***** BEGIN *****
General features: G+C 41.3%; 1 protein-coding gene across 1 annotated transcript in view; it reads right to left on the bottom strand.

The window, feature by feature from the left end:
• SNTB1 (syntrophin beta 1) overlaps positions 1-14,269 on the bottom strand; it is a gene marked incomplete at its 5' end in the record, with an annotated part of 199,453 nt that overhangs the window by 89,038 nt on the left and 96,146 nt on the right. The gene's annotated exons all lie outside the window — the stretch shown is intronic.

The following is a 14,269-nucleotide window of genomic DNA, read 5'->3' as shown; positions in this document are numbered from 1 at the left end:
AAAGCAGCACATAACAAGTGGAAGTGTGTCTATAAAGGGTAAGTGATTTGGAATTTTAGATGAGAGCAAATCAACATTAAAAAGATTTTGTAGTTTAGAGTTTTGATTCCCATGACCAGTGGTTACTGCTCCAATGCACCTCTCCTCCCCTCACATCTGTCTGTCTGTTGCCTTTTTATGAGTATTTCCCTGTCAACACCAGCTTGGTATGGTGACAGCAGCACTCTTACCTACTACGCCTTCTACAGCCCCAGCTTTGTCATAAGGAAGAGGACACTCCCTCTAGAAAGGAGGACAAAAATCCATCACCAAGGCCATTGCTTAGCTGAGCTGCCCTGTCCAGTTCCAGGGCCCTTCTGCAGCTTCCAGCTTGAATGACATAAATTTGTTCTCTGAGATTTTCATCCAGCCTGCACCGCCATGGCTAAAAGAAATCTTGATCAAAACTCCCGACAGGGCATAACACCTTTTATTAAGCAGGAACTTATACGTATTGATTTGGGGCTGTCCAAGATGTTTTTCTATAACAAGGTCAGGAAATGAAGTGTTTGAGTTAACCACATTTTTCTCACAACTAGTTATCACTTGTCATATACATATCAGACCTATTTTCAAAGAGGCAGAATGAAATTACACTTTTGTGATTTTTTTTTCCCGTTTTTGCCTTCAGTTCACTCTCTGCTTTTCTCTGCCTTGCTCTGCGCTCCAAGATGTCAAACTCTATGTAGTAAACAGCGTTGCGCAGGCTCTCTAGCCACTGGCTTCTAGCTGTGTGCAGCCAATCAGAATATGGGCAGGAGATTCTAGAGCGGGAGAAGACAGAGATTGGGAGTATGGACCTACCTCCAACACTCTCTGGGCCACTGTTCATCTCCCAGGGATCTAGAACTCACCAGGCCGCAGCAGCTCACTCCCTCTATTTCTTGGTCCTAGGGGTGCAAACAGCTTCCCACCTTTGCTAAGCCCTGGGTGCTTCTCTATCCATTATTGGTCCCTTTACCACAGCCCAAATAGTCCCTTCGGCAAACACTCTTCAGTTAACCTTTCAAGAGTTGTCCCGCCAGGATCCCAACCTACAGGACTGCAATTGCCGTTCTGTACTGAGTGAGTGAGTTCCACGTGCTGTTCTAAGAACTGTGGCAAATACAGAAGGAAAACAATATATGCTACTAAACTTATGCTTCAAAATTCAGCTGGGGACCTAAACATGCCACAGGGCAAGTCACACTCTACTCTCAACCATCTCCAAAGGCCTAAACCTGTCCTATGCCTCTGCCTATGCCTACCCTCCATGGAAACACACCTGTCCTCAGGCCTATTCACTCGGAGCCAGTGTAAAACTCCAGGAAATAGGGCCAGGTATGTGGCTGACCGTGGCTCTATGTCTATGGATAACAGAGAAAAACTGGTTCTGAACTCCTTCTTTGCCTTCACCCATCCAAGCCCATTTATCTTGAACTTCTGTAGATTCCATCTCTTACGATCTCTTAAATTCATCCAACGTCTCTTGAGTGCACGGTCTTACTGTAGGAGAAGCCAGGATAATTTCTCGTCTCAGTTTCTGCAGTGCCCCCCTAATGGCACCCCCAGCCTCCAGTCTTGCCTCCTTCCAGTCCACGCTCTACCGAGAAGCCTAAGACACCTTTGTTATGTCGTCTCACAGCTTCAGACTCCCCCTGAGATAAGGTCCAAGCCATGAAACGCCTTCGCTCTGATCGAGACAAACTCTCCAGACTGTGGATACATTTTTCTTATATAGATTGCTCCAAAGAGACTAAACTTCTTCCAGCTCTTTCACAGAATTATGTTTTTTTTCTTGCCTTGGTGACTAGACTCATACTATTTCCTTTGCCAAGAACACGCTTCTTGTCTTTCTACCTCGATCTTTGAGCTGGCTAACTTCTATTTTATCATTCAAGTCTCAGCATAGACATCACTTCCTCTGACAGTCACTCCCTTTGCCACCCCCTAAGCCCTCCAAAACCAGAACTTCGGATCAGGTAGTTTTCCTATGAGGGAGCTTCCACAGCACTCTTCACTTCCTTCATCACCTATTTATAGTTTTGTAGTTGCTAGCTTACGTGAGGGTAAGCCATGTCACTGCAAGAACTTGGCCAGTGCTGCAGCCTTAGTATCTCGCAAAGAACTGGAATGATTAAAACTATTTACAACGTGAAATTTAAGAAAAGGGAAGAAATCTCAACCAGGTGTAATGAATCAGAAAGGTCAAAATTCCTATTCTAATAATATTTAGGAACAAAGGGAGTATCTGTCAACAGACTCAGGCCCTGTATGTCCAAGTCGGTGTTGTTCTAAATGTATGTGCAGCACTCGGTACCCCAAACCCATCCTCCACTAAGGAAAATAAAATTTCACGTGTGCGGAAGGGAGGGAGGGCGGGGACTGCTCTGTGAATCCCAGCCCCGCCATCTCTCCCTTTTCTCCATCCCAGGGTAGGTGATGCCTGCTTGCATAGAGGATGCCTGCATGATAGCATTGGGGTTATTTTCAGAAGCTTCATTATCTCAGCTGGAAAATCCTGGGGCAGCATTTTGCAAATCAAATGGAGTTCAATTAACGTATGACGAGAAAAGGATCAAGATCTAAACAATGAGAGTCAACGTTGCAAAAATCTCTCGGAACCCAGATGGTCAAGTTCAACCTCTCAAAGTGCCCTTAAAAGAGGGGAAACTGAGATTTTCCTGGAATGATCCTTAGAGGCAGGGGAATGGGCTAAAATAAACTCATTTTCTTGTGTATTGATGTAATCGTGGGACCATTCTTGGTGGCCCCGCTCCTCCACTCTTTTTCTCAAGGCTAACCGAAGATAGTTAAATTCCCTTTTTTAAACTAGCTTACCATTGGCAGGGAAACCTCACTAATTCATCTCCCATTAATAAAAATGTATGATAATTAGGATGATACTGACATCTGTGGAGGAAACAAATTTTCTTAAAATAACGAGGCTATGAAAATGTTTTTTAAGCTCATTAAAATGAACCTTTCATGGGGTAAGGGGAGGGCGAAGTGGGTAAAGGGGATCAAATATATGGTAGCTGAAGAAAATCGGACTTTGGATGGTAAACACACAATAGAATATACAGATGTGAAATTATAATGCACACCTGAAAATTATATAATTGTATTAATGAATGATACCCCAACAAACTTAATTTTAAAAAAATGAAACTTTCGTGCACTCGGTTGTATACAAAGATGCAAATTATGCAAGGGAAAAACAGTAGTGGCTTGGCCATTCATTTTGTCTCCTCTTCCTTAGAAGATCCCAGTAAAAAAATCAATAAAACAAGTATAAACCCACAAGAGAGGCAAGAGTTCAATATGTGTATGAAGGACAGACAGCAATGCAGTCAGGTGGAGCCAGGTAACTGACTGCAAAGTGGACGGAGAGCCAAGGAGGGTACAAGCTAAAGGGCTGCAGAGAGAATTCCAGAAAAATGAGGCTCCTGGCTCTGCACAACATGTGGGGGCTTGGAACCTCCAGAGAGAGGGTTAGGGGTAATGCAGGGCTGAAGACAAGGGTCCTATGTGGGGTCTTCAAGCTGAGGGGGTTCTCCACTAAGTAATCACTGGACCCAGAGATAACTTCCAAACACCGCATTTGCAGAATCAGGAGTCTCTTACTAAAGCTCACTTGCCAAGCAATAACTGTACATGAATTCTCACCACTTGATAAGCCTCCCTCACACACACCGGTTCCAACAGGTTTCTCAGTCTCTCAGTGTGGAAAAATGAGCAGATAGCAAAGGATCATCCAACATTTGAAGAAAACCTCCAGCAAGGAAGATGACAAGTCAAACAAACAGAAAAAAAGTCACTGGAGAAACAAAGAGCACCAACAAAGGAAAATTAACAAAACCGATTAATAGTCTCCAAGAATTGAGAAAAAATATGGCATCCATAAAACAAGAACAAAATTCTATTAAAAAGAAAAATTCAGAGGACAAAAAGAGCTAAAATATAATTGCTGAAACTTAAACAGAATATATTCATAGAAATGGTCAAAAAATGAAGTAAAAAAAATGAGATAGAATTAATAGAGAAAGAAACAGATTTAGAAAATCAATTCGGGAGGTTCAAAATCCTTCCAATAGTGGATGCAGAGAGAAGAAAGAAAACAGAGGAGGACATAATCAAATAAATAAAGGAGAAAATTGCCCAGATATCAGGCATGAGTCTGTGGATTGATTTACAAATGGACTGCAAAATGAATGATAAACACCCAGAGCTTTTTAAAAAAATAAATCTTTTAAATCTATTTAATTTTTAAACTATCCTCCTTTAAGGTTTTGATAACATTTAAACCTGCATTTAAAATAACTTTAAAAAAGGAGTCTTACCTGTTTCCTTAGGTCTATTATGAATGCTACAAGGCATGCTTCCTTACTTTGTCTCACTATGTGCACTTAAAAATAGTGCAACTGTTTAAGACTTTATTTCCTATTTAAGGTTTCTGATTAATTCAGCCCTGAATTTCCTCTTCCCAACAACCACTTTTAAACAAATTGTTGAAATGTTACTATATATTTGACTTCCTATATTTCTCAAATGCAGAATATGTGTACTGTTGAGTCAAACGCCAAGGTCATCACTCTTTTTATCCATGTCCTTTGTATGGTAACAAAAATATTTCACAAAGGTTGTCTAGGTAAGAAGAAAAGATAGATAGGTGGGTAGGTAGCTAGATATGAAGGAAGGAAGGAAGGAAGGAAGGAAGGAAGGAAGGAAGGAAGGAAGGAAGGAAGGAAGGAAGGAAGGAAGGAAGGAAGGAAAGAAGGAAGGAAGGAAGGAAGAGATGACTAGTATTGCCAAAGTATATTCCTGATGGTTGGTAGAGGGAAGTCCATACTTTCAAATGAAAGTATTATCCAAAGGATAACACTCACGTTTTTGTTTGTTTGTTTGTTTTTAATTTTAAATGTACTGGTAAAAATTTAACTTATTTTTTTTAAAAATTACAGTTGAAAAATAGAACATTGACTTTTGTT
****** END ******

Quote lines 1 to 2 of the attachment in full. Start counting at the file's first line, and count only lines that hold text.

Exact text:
General features: G+C 41.3%; 1 protein-coding gene across 1 annotated transcript in view; it reads right to left on the bottom strand.

The window, feature by feature from the left end: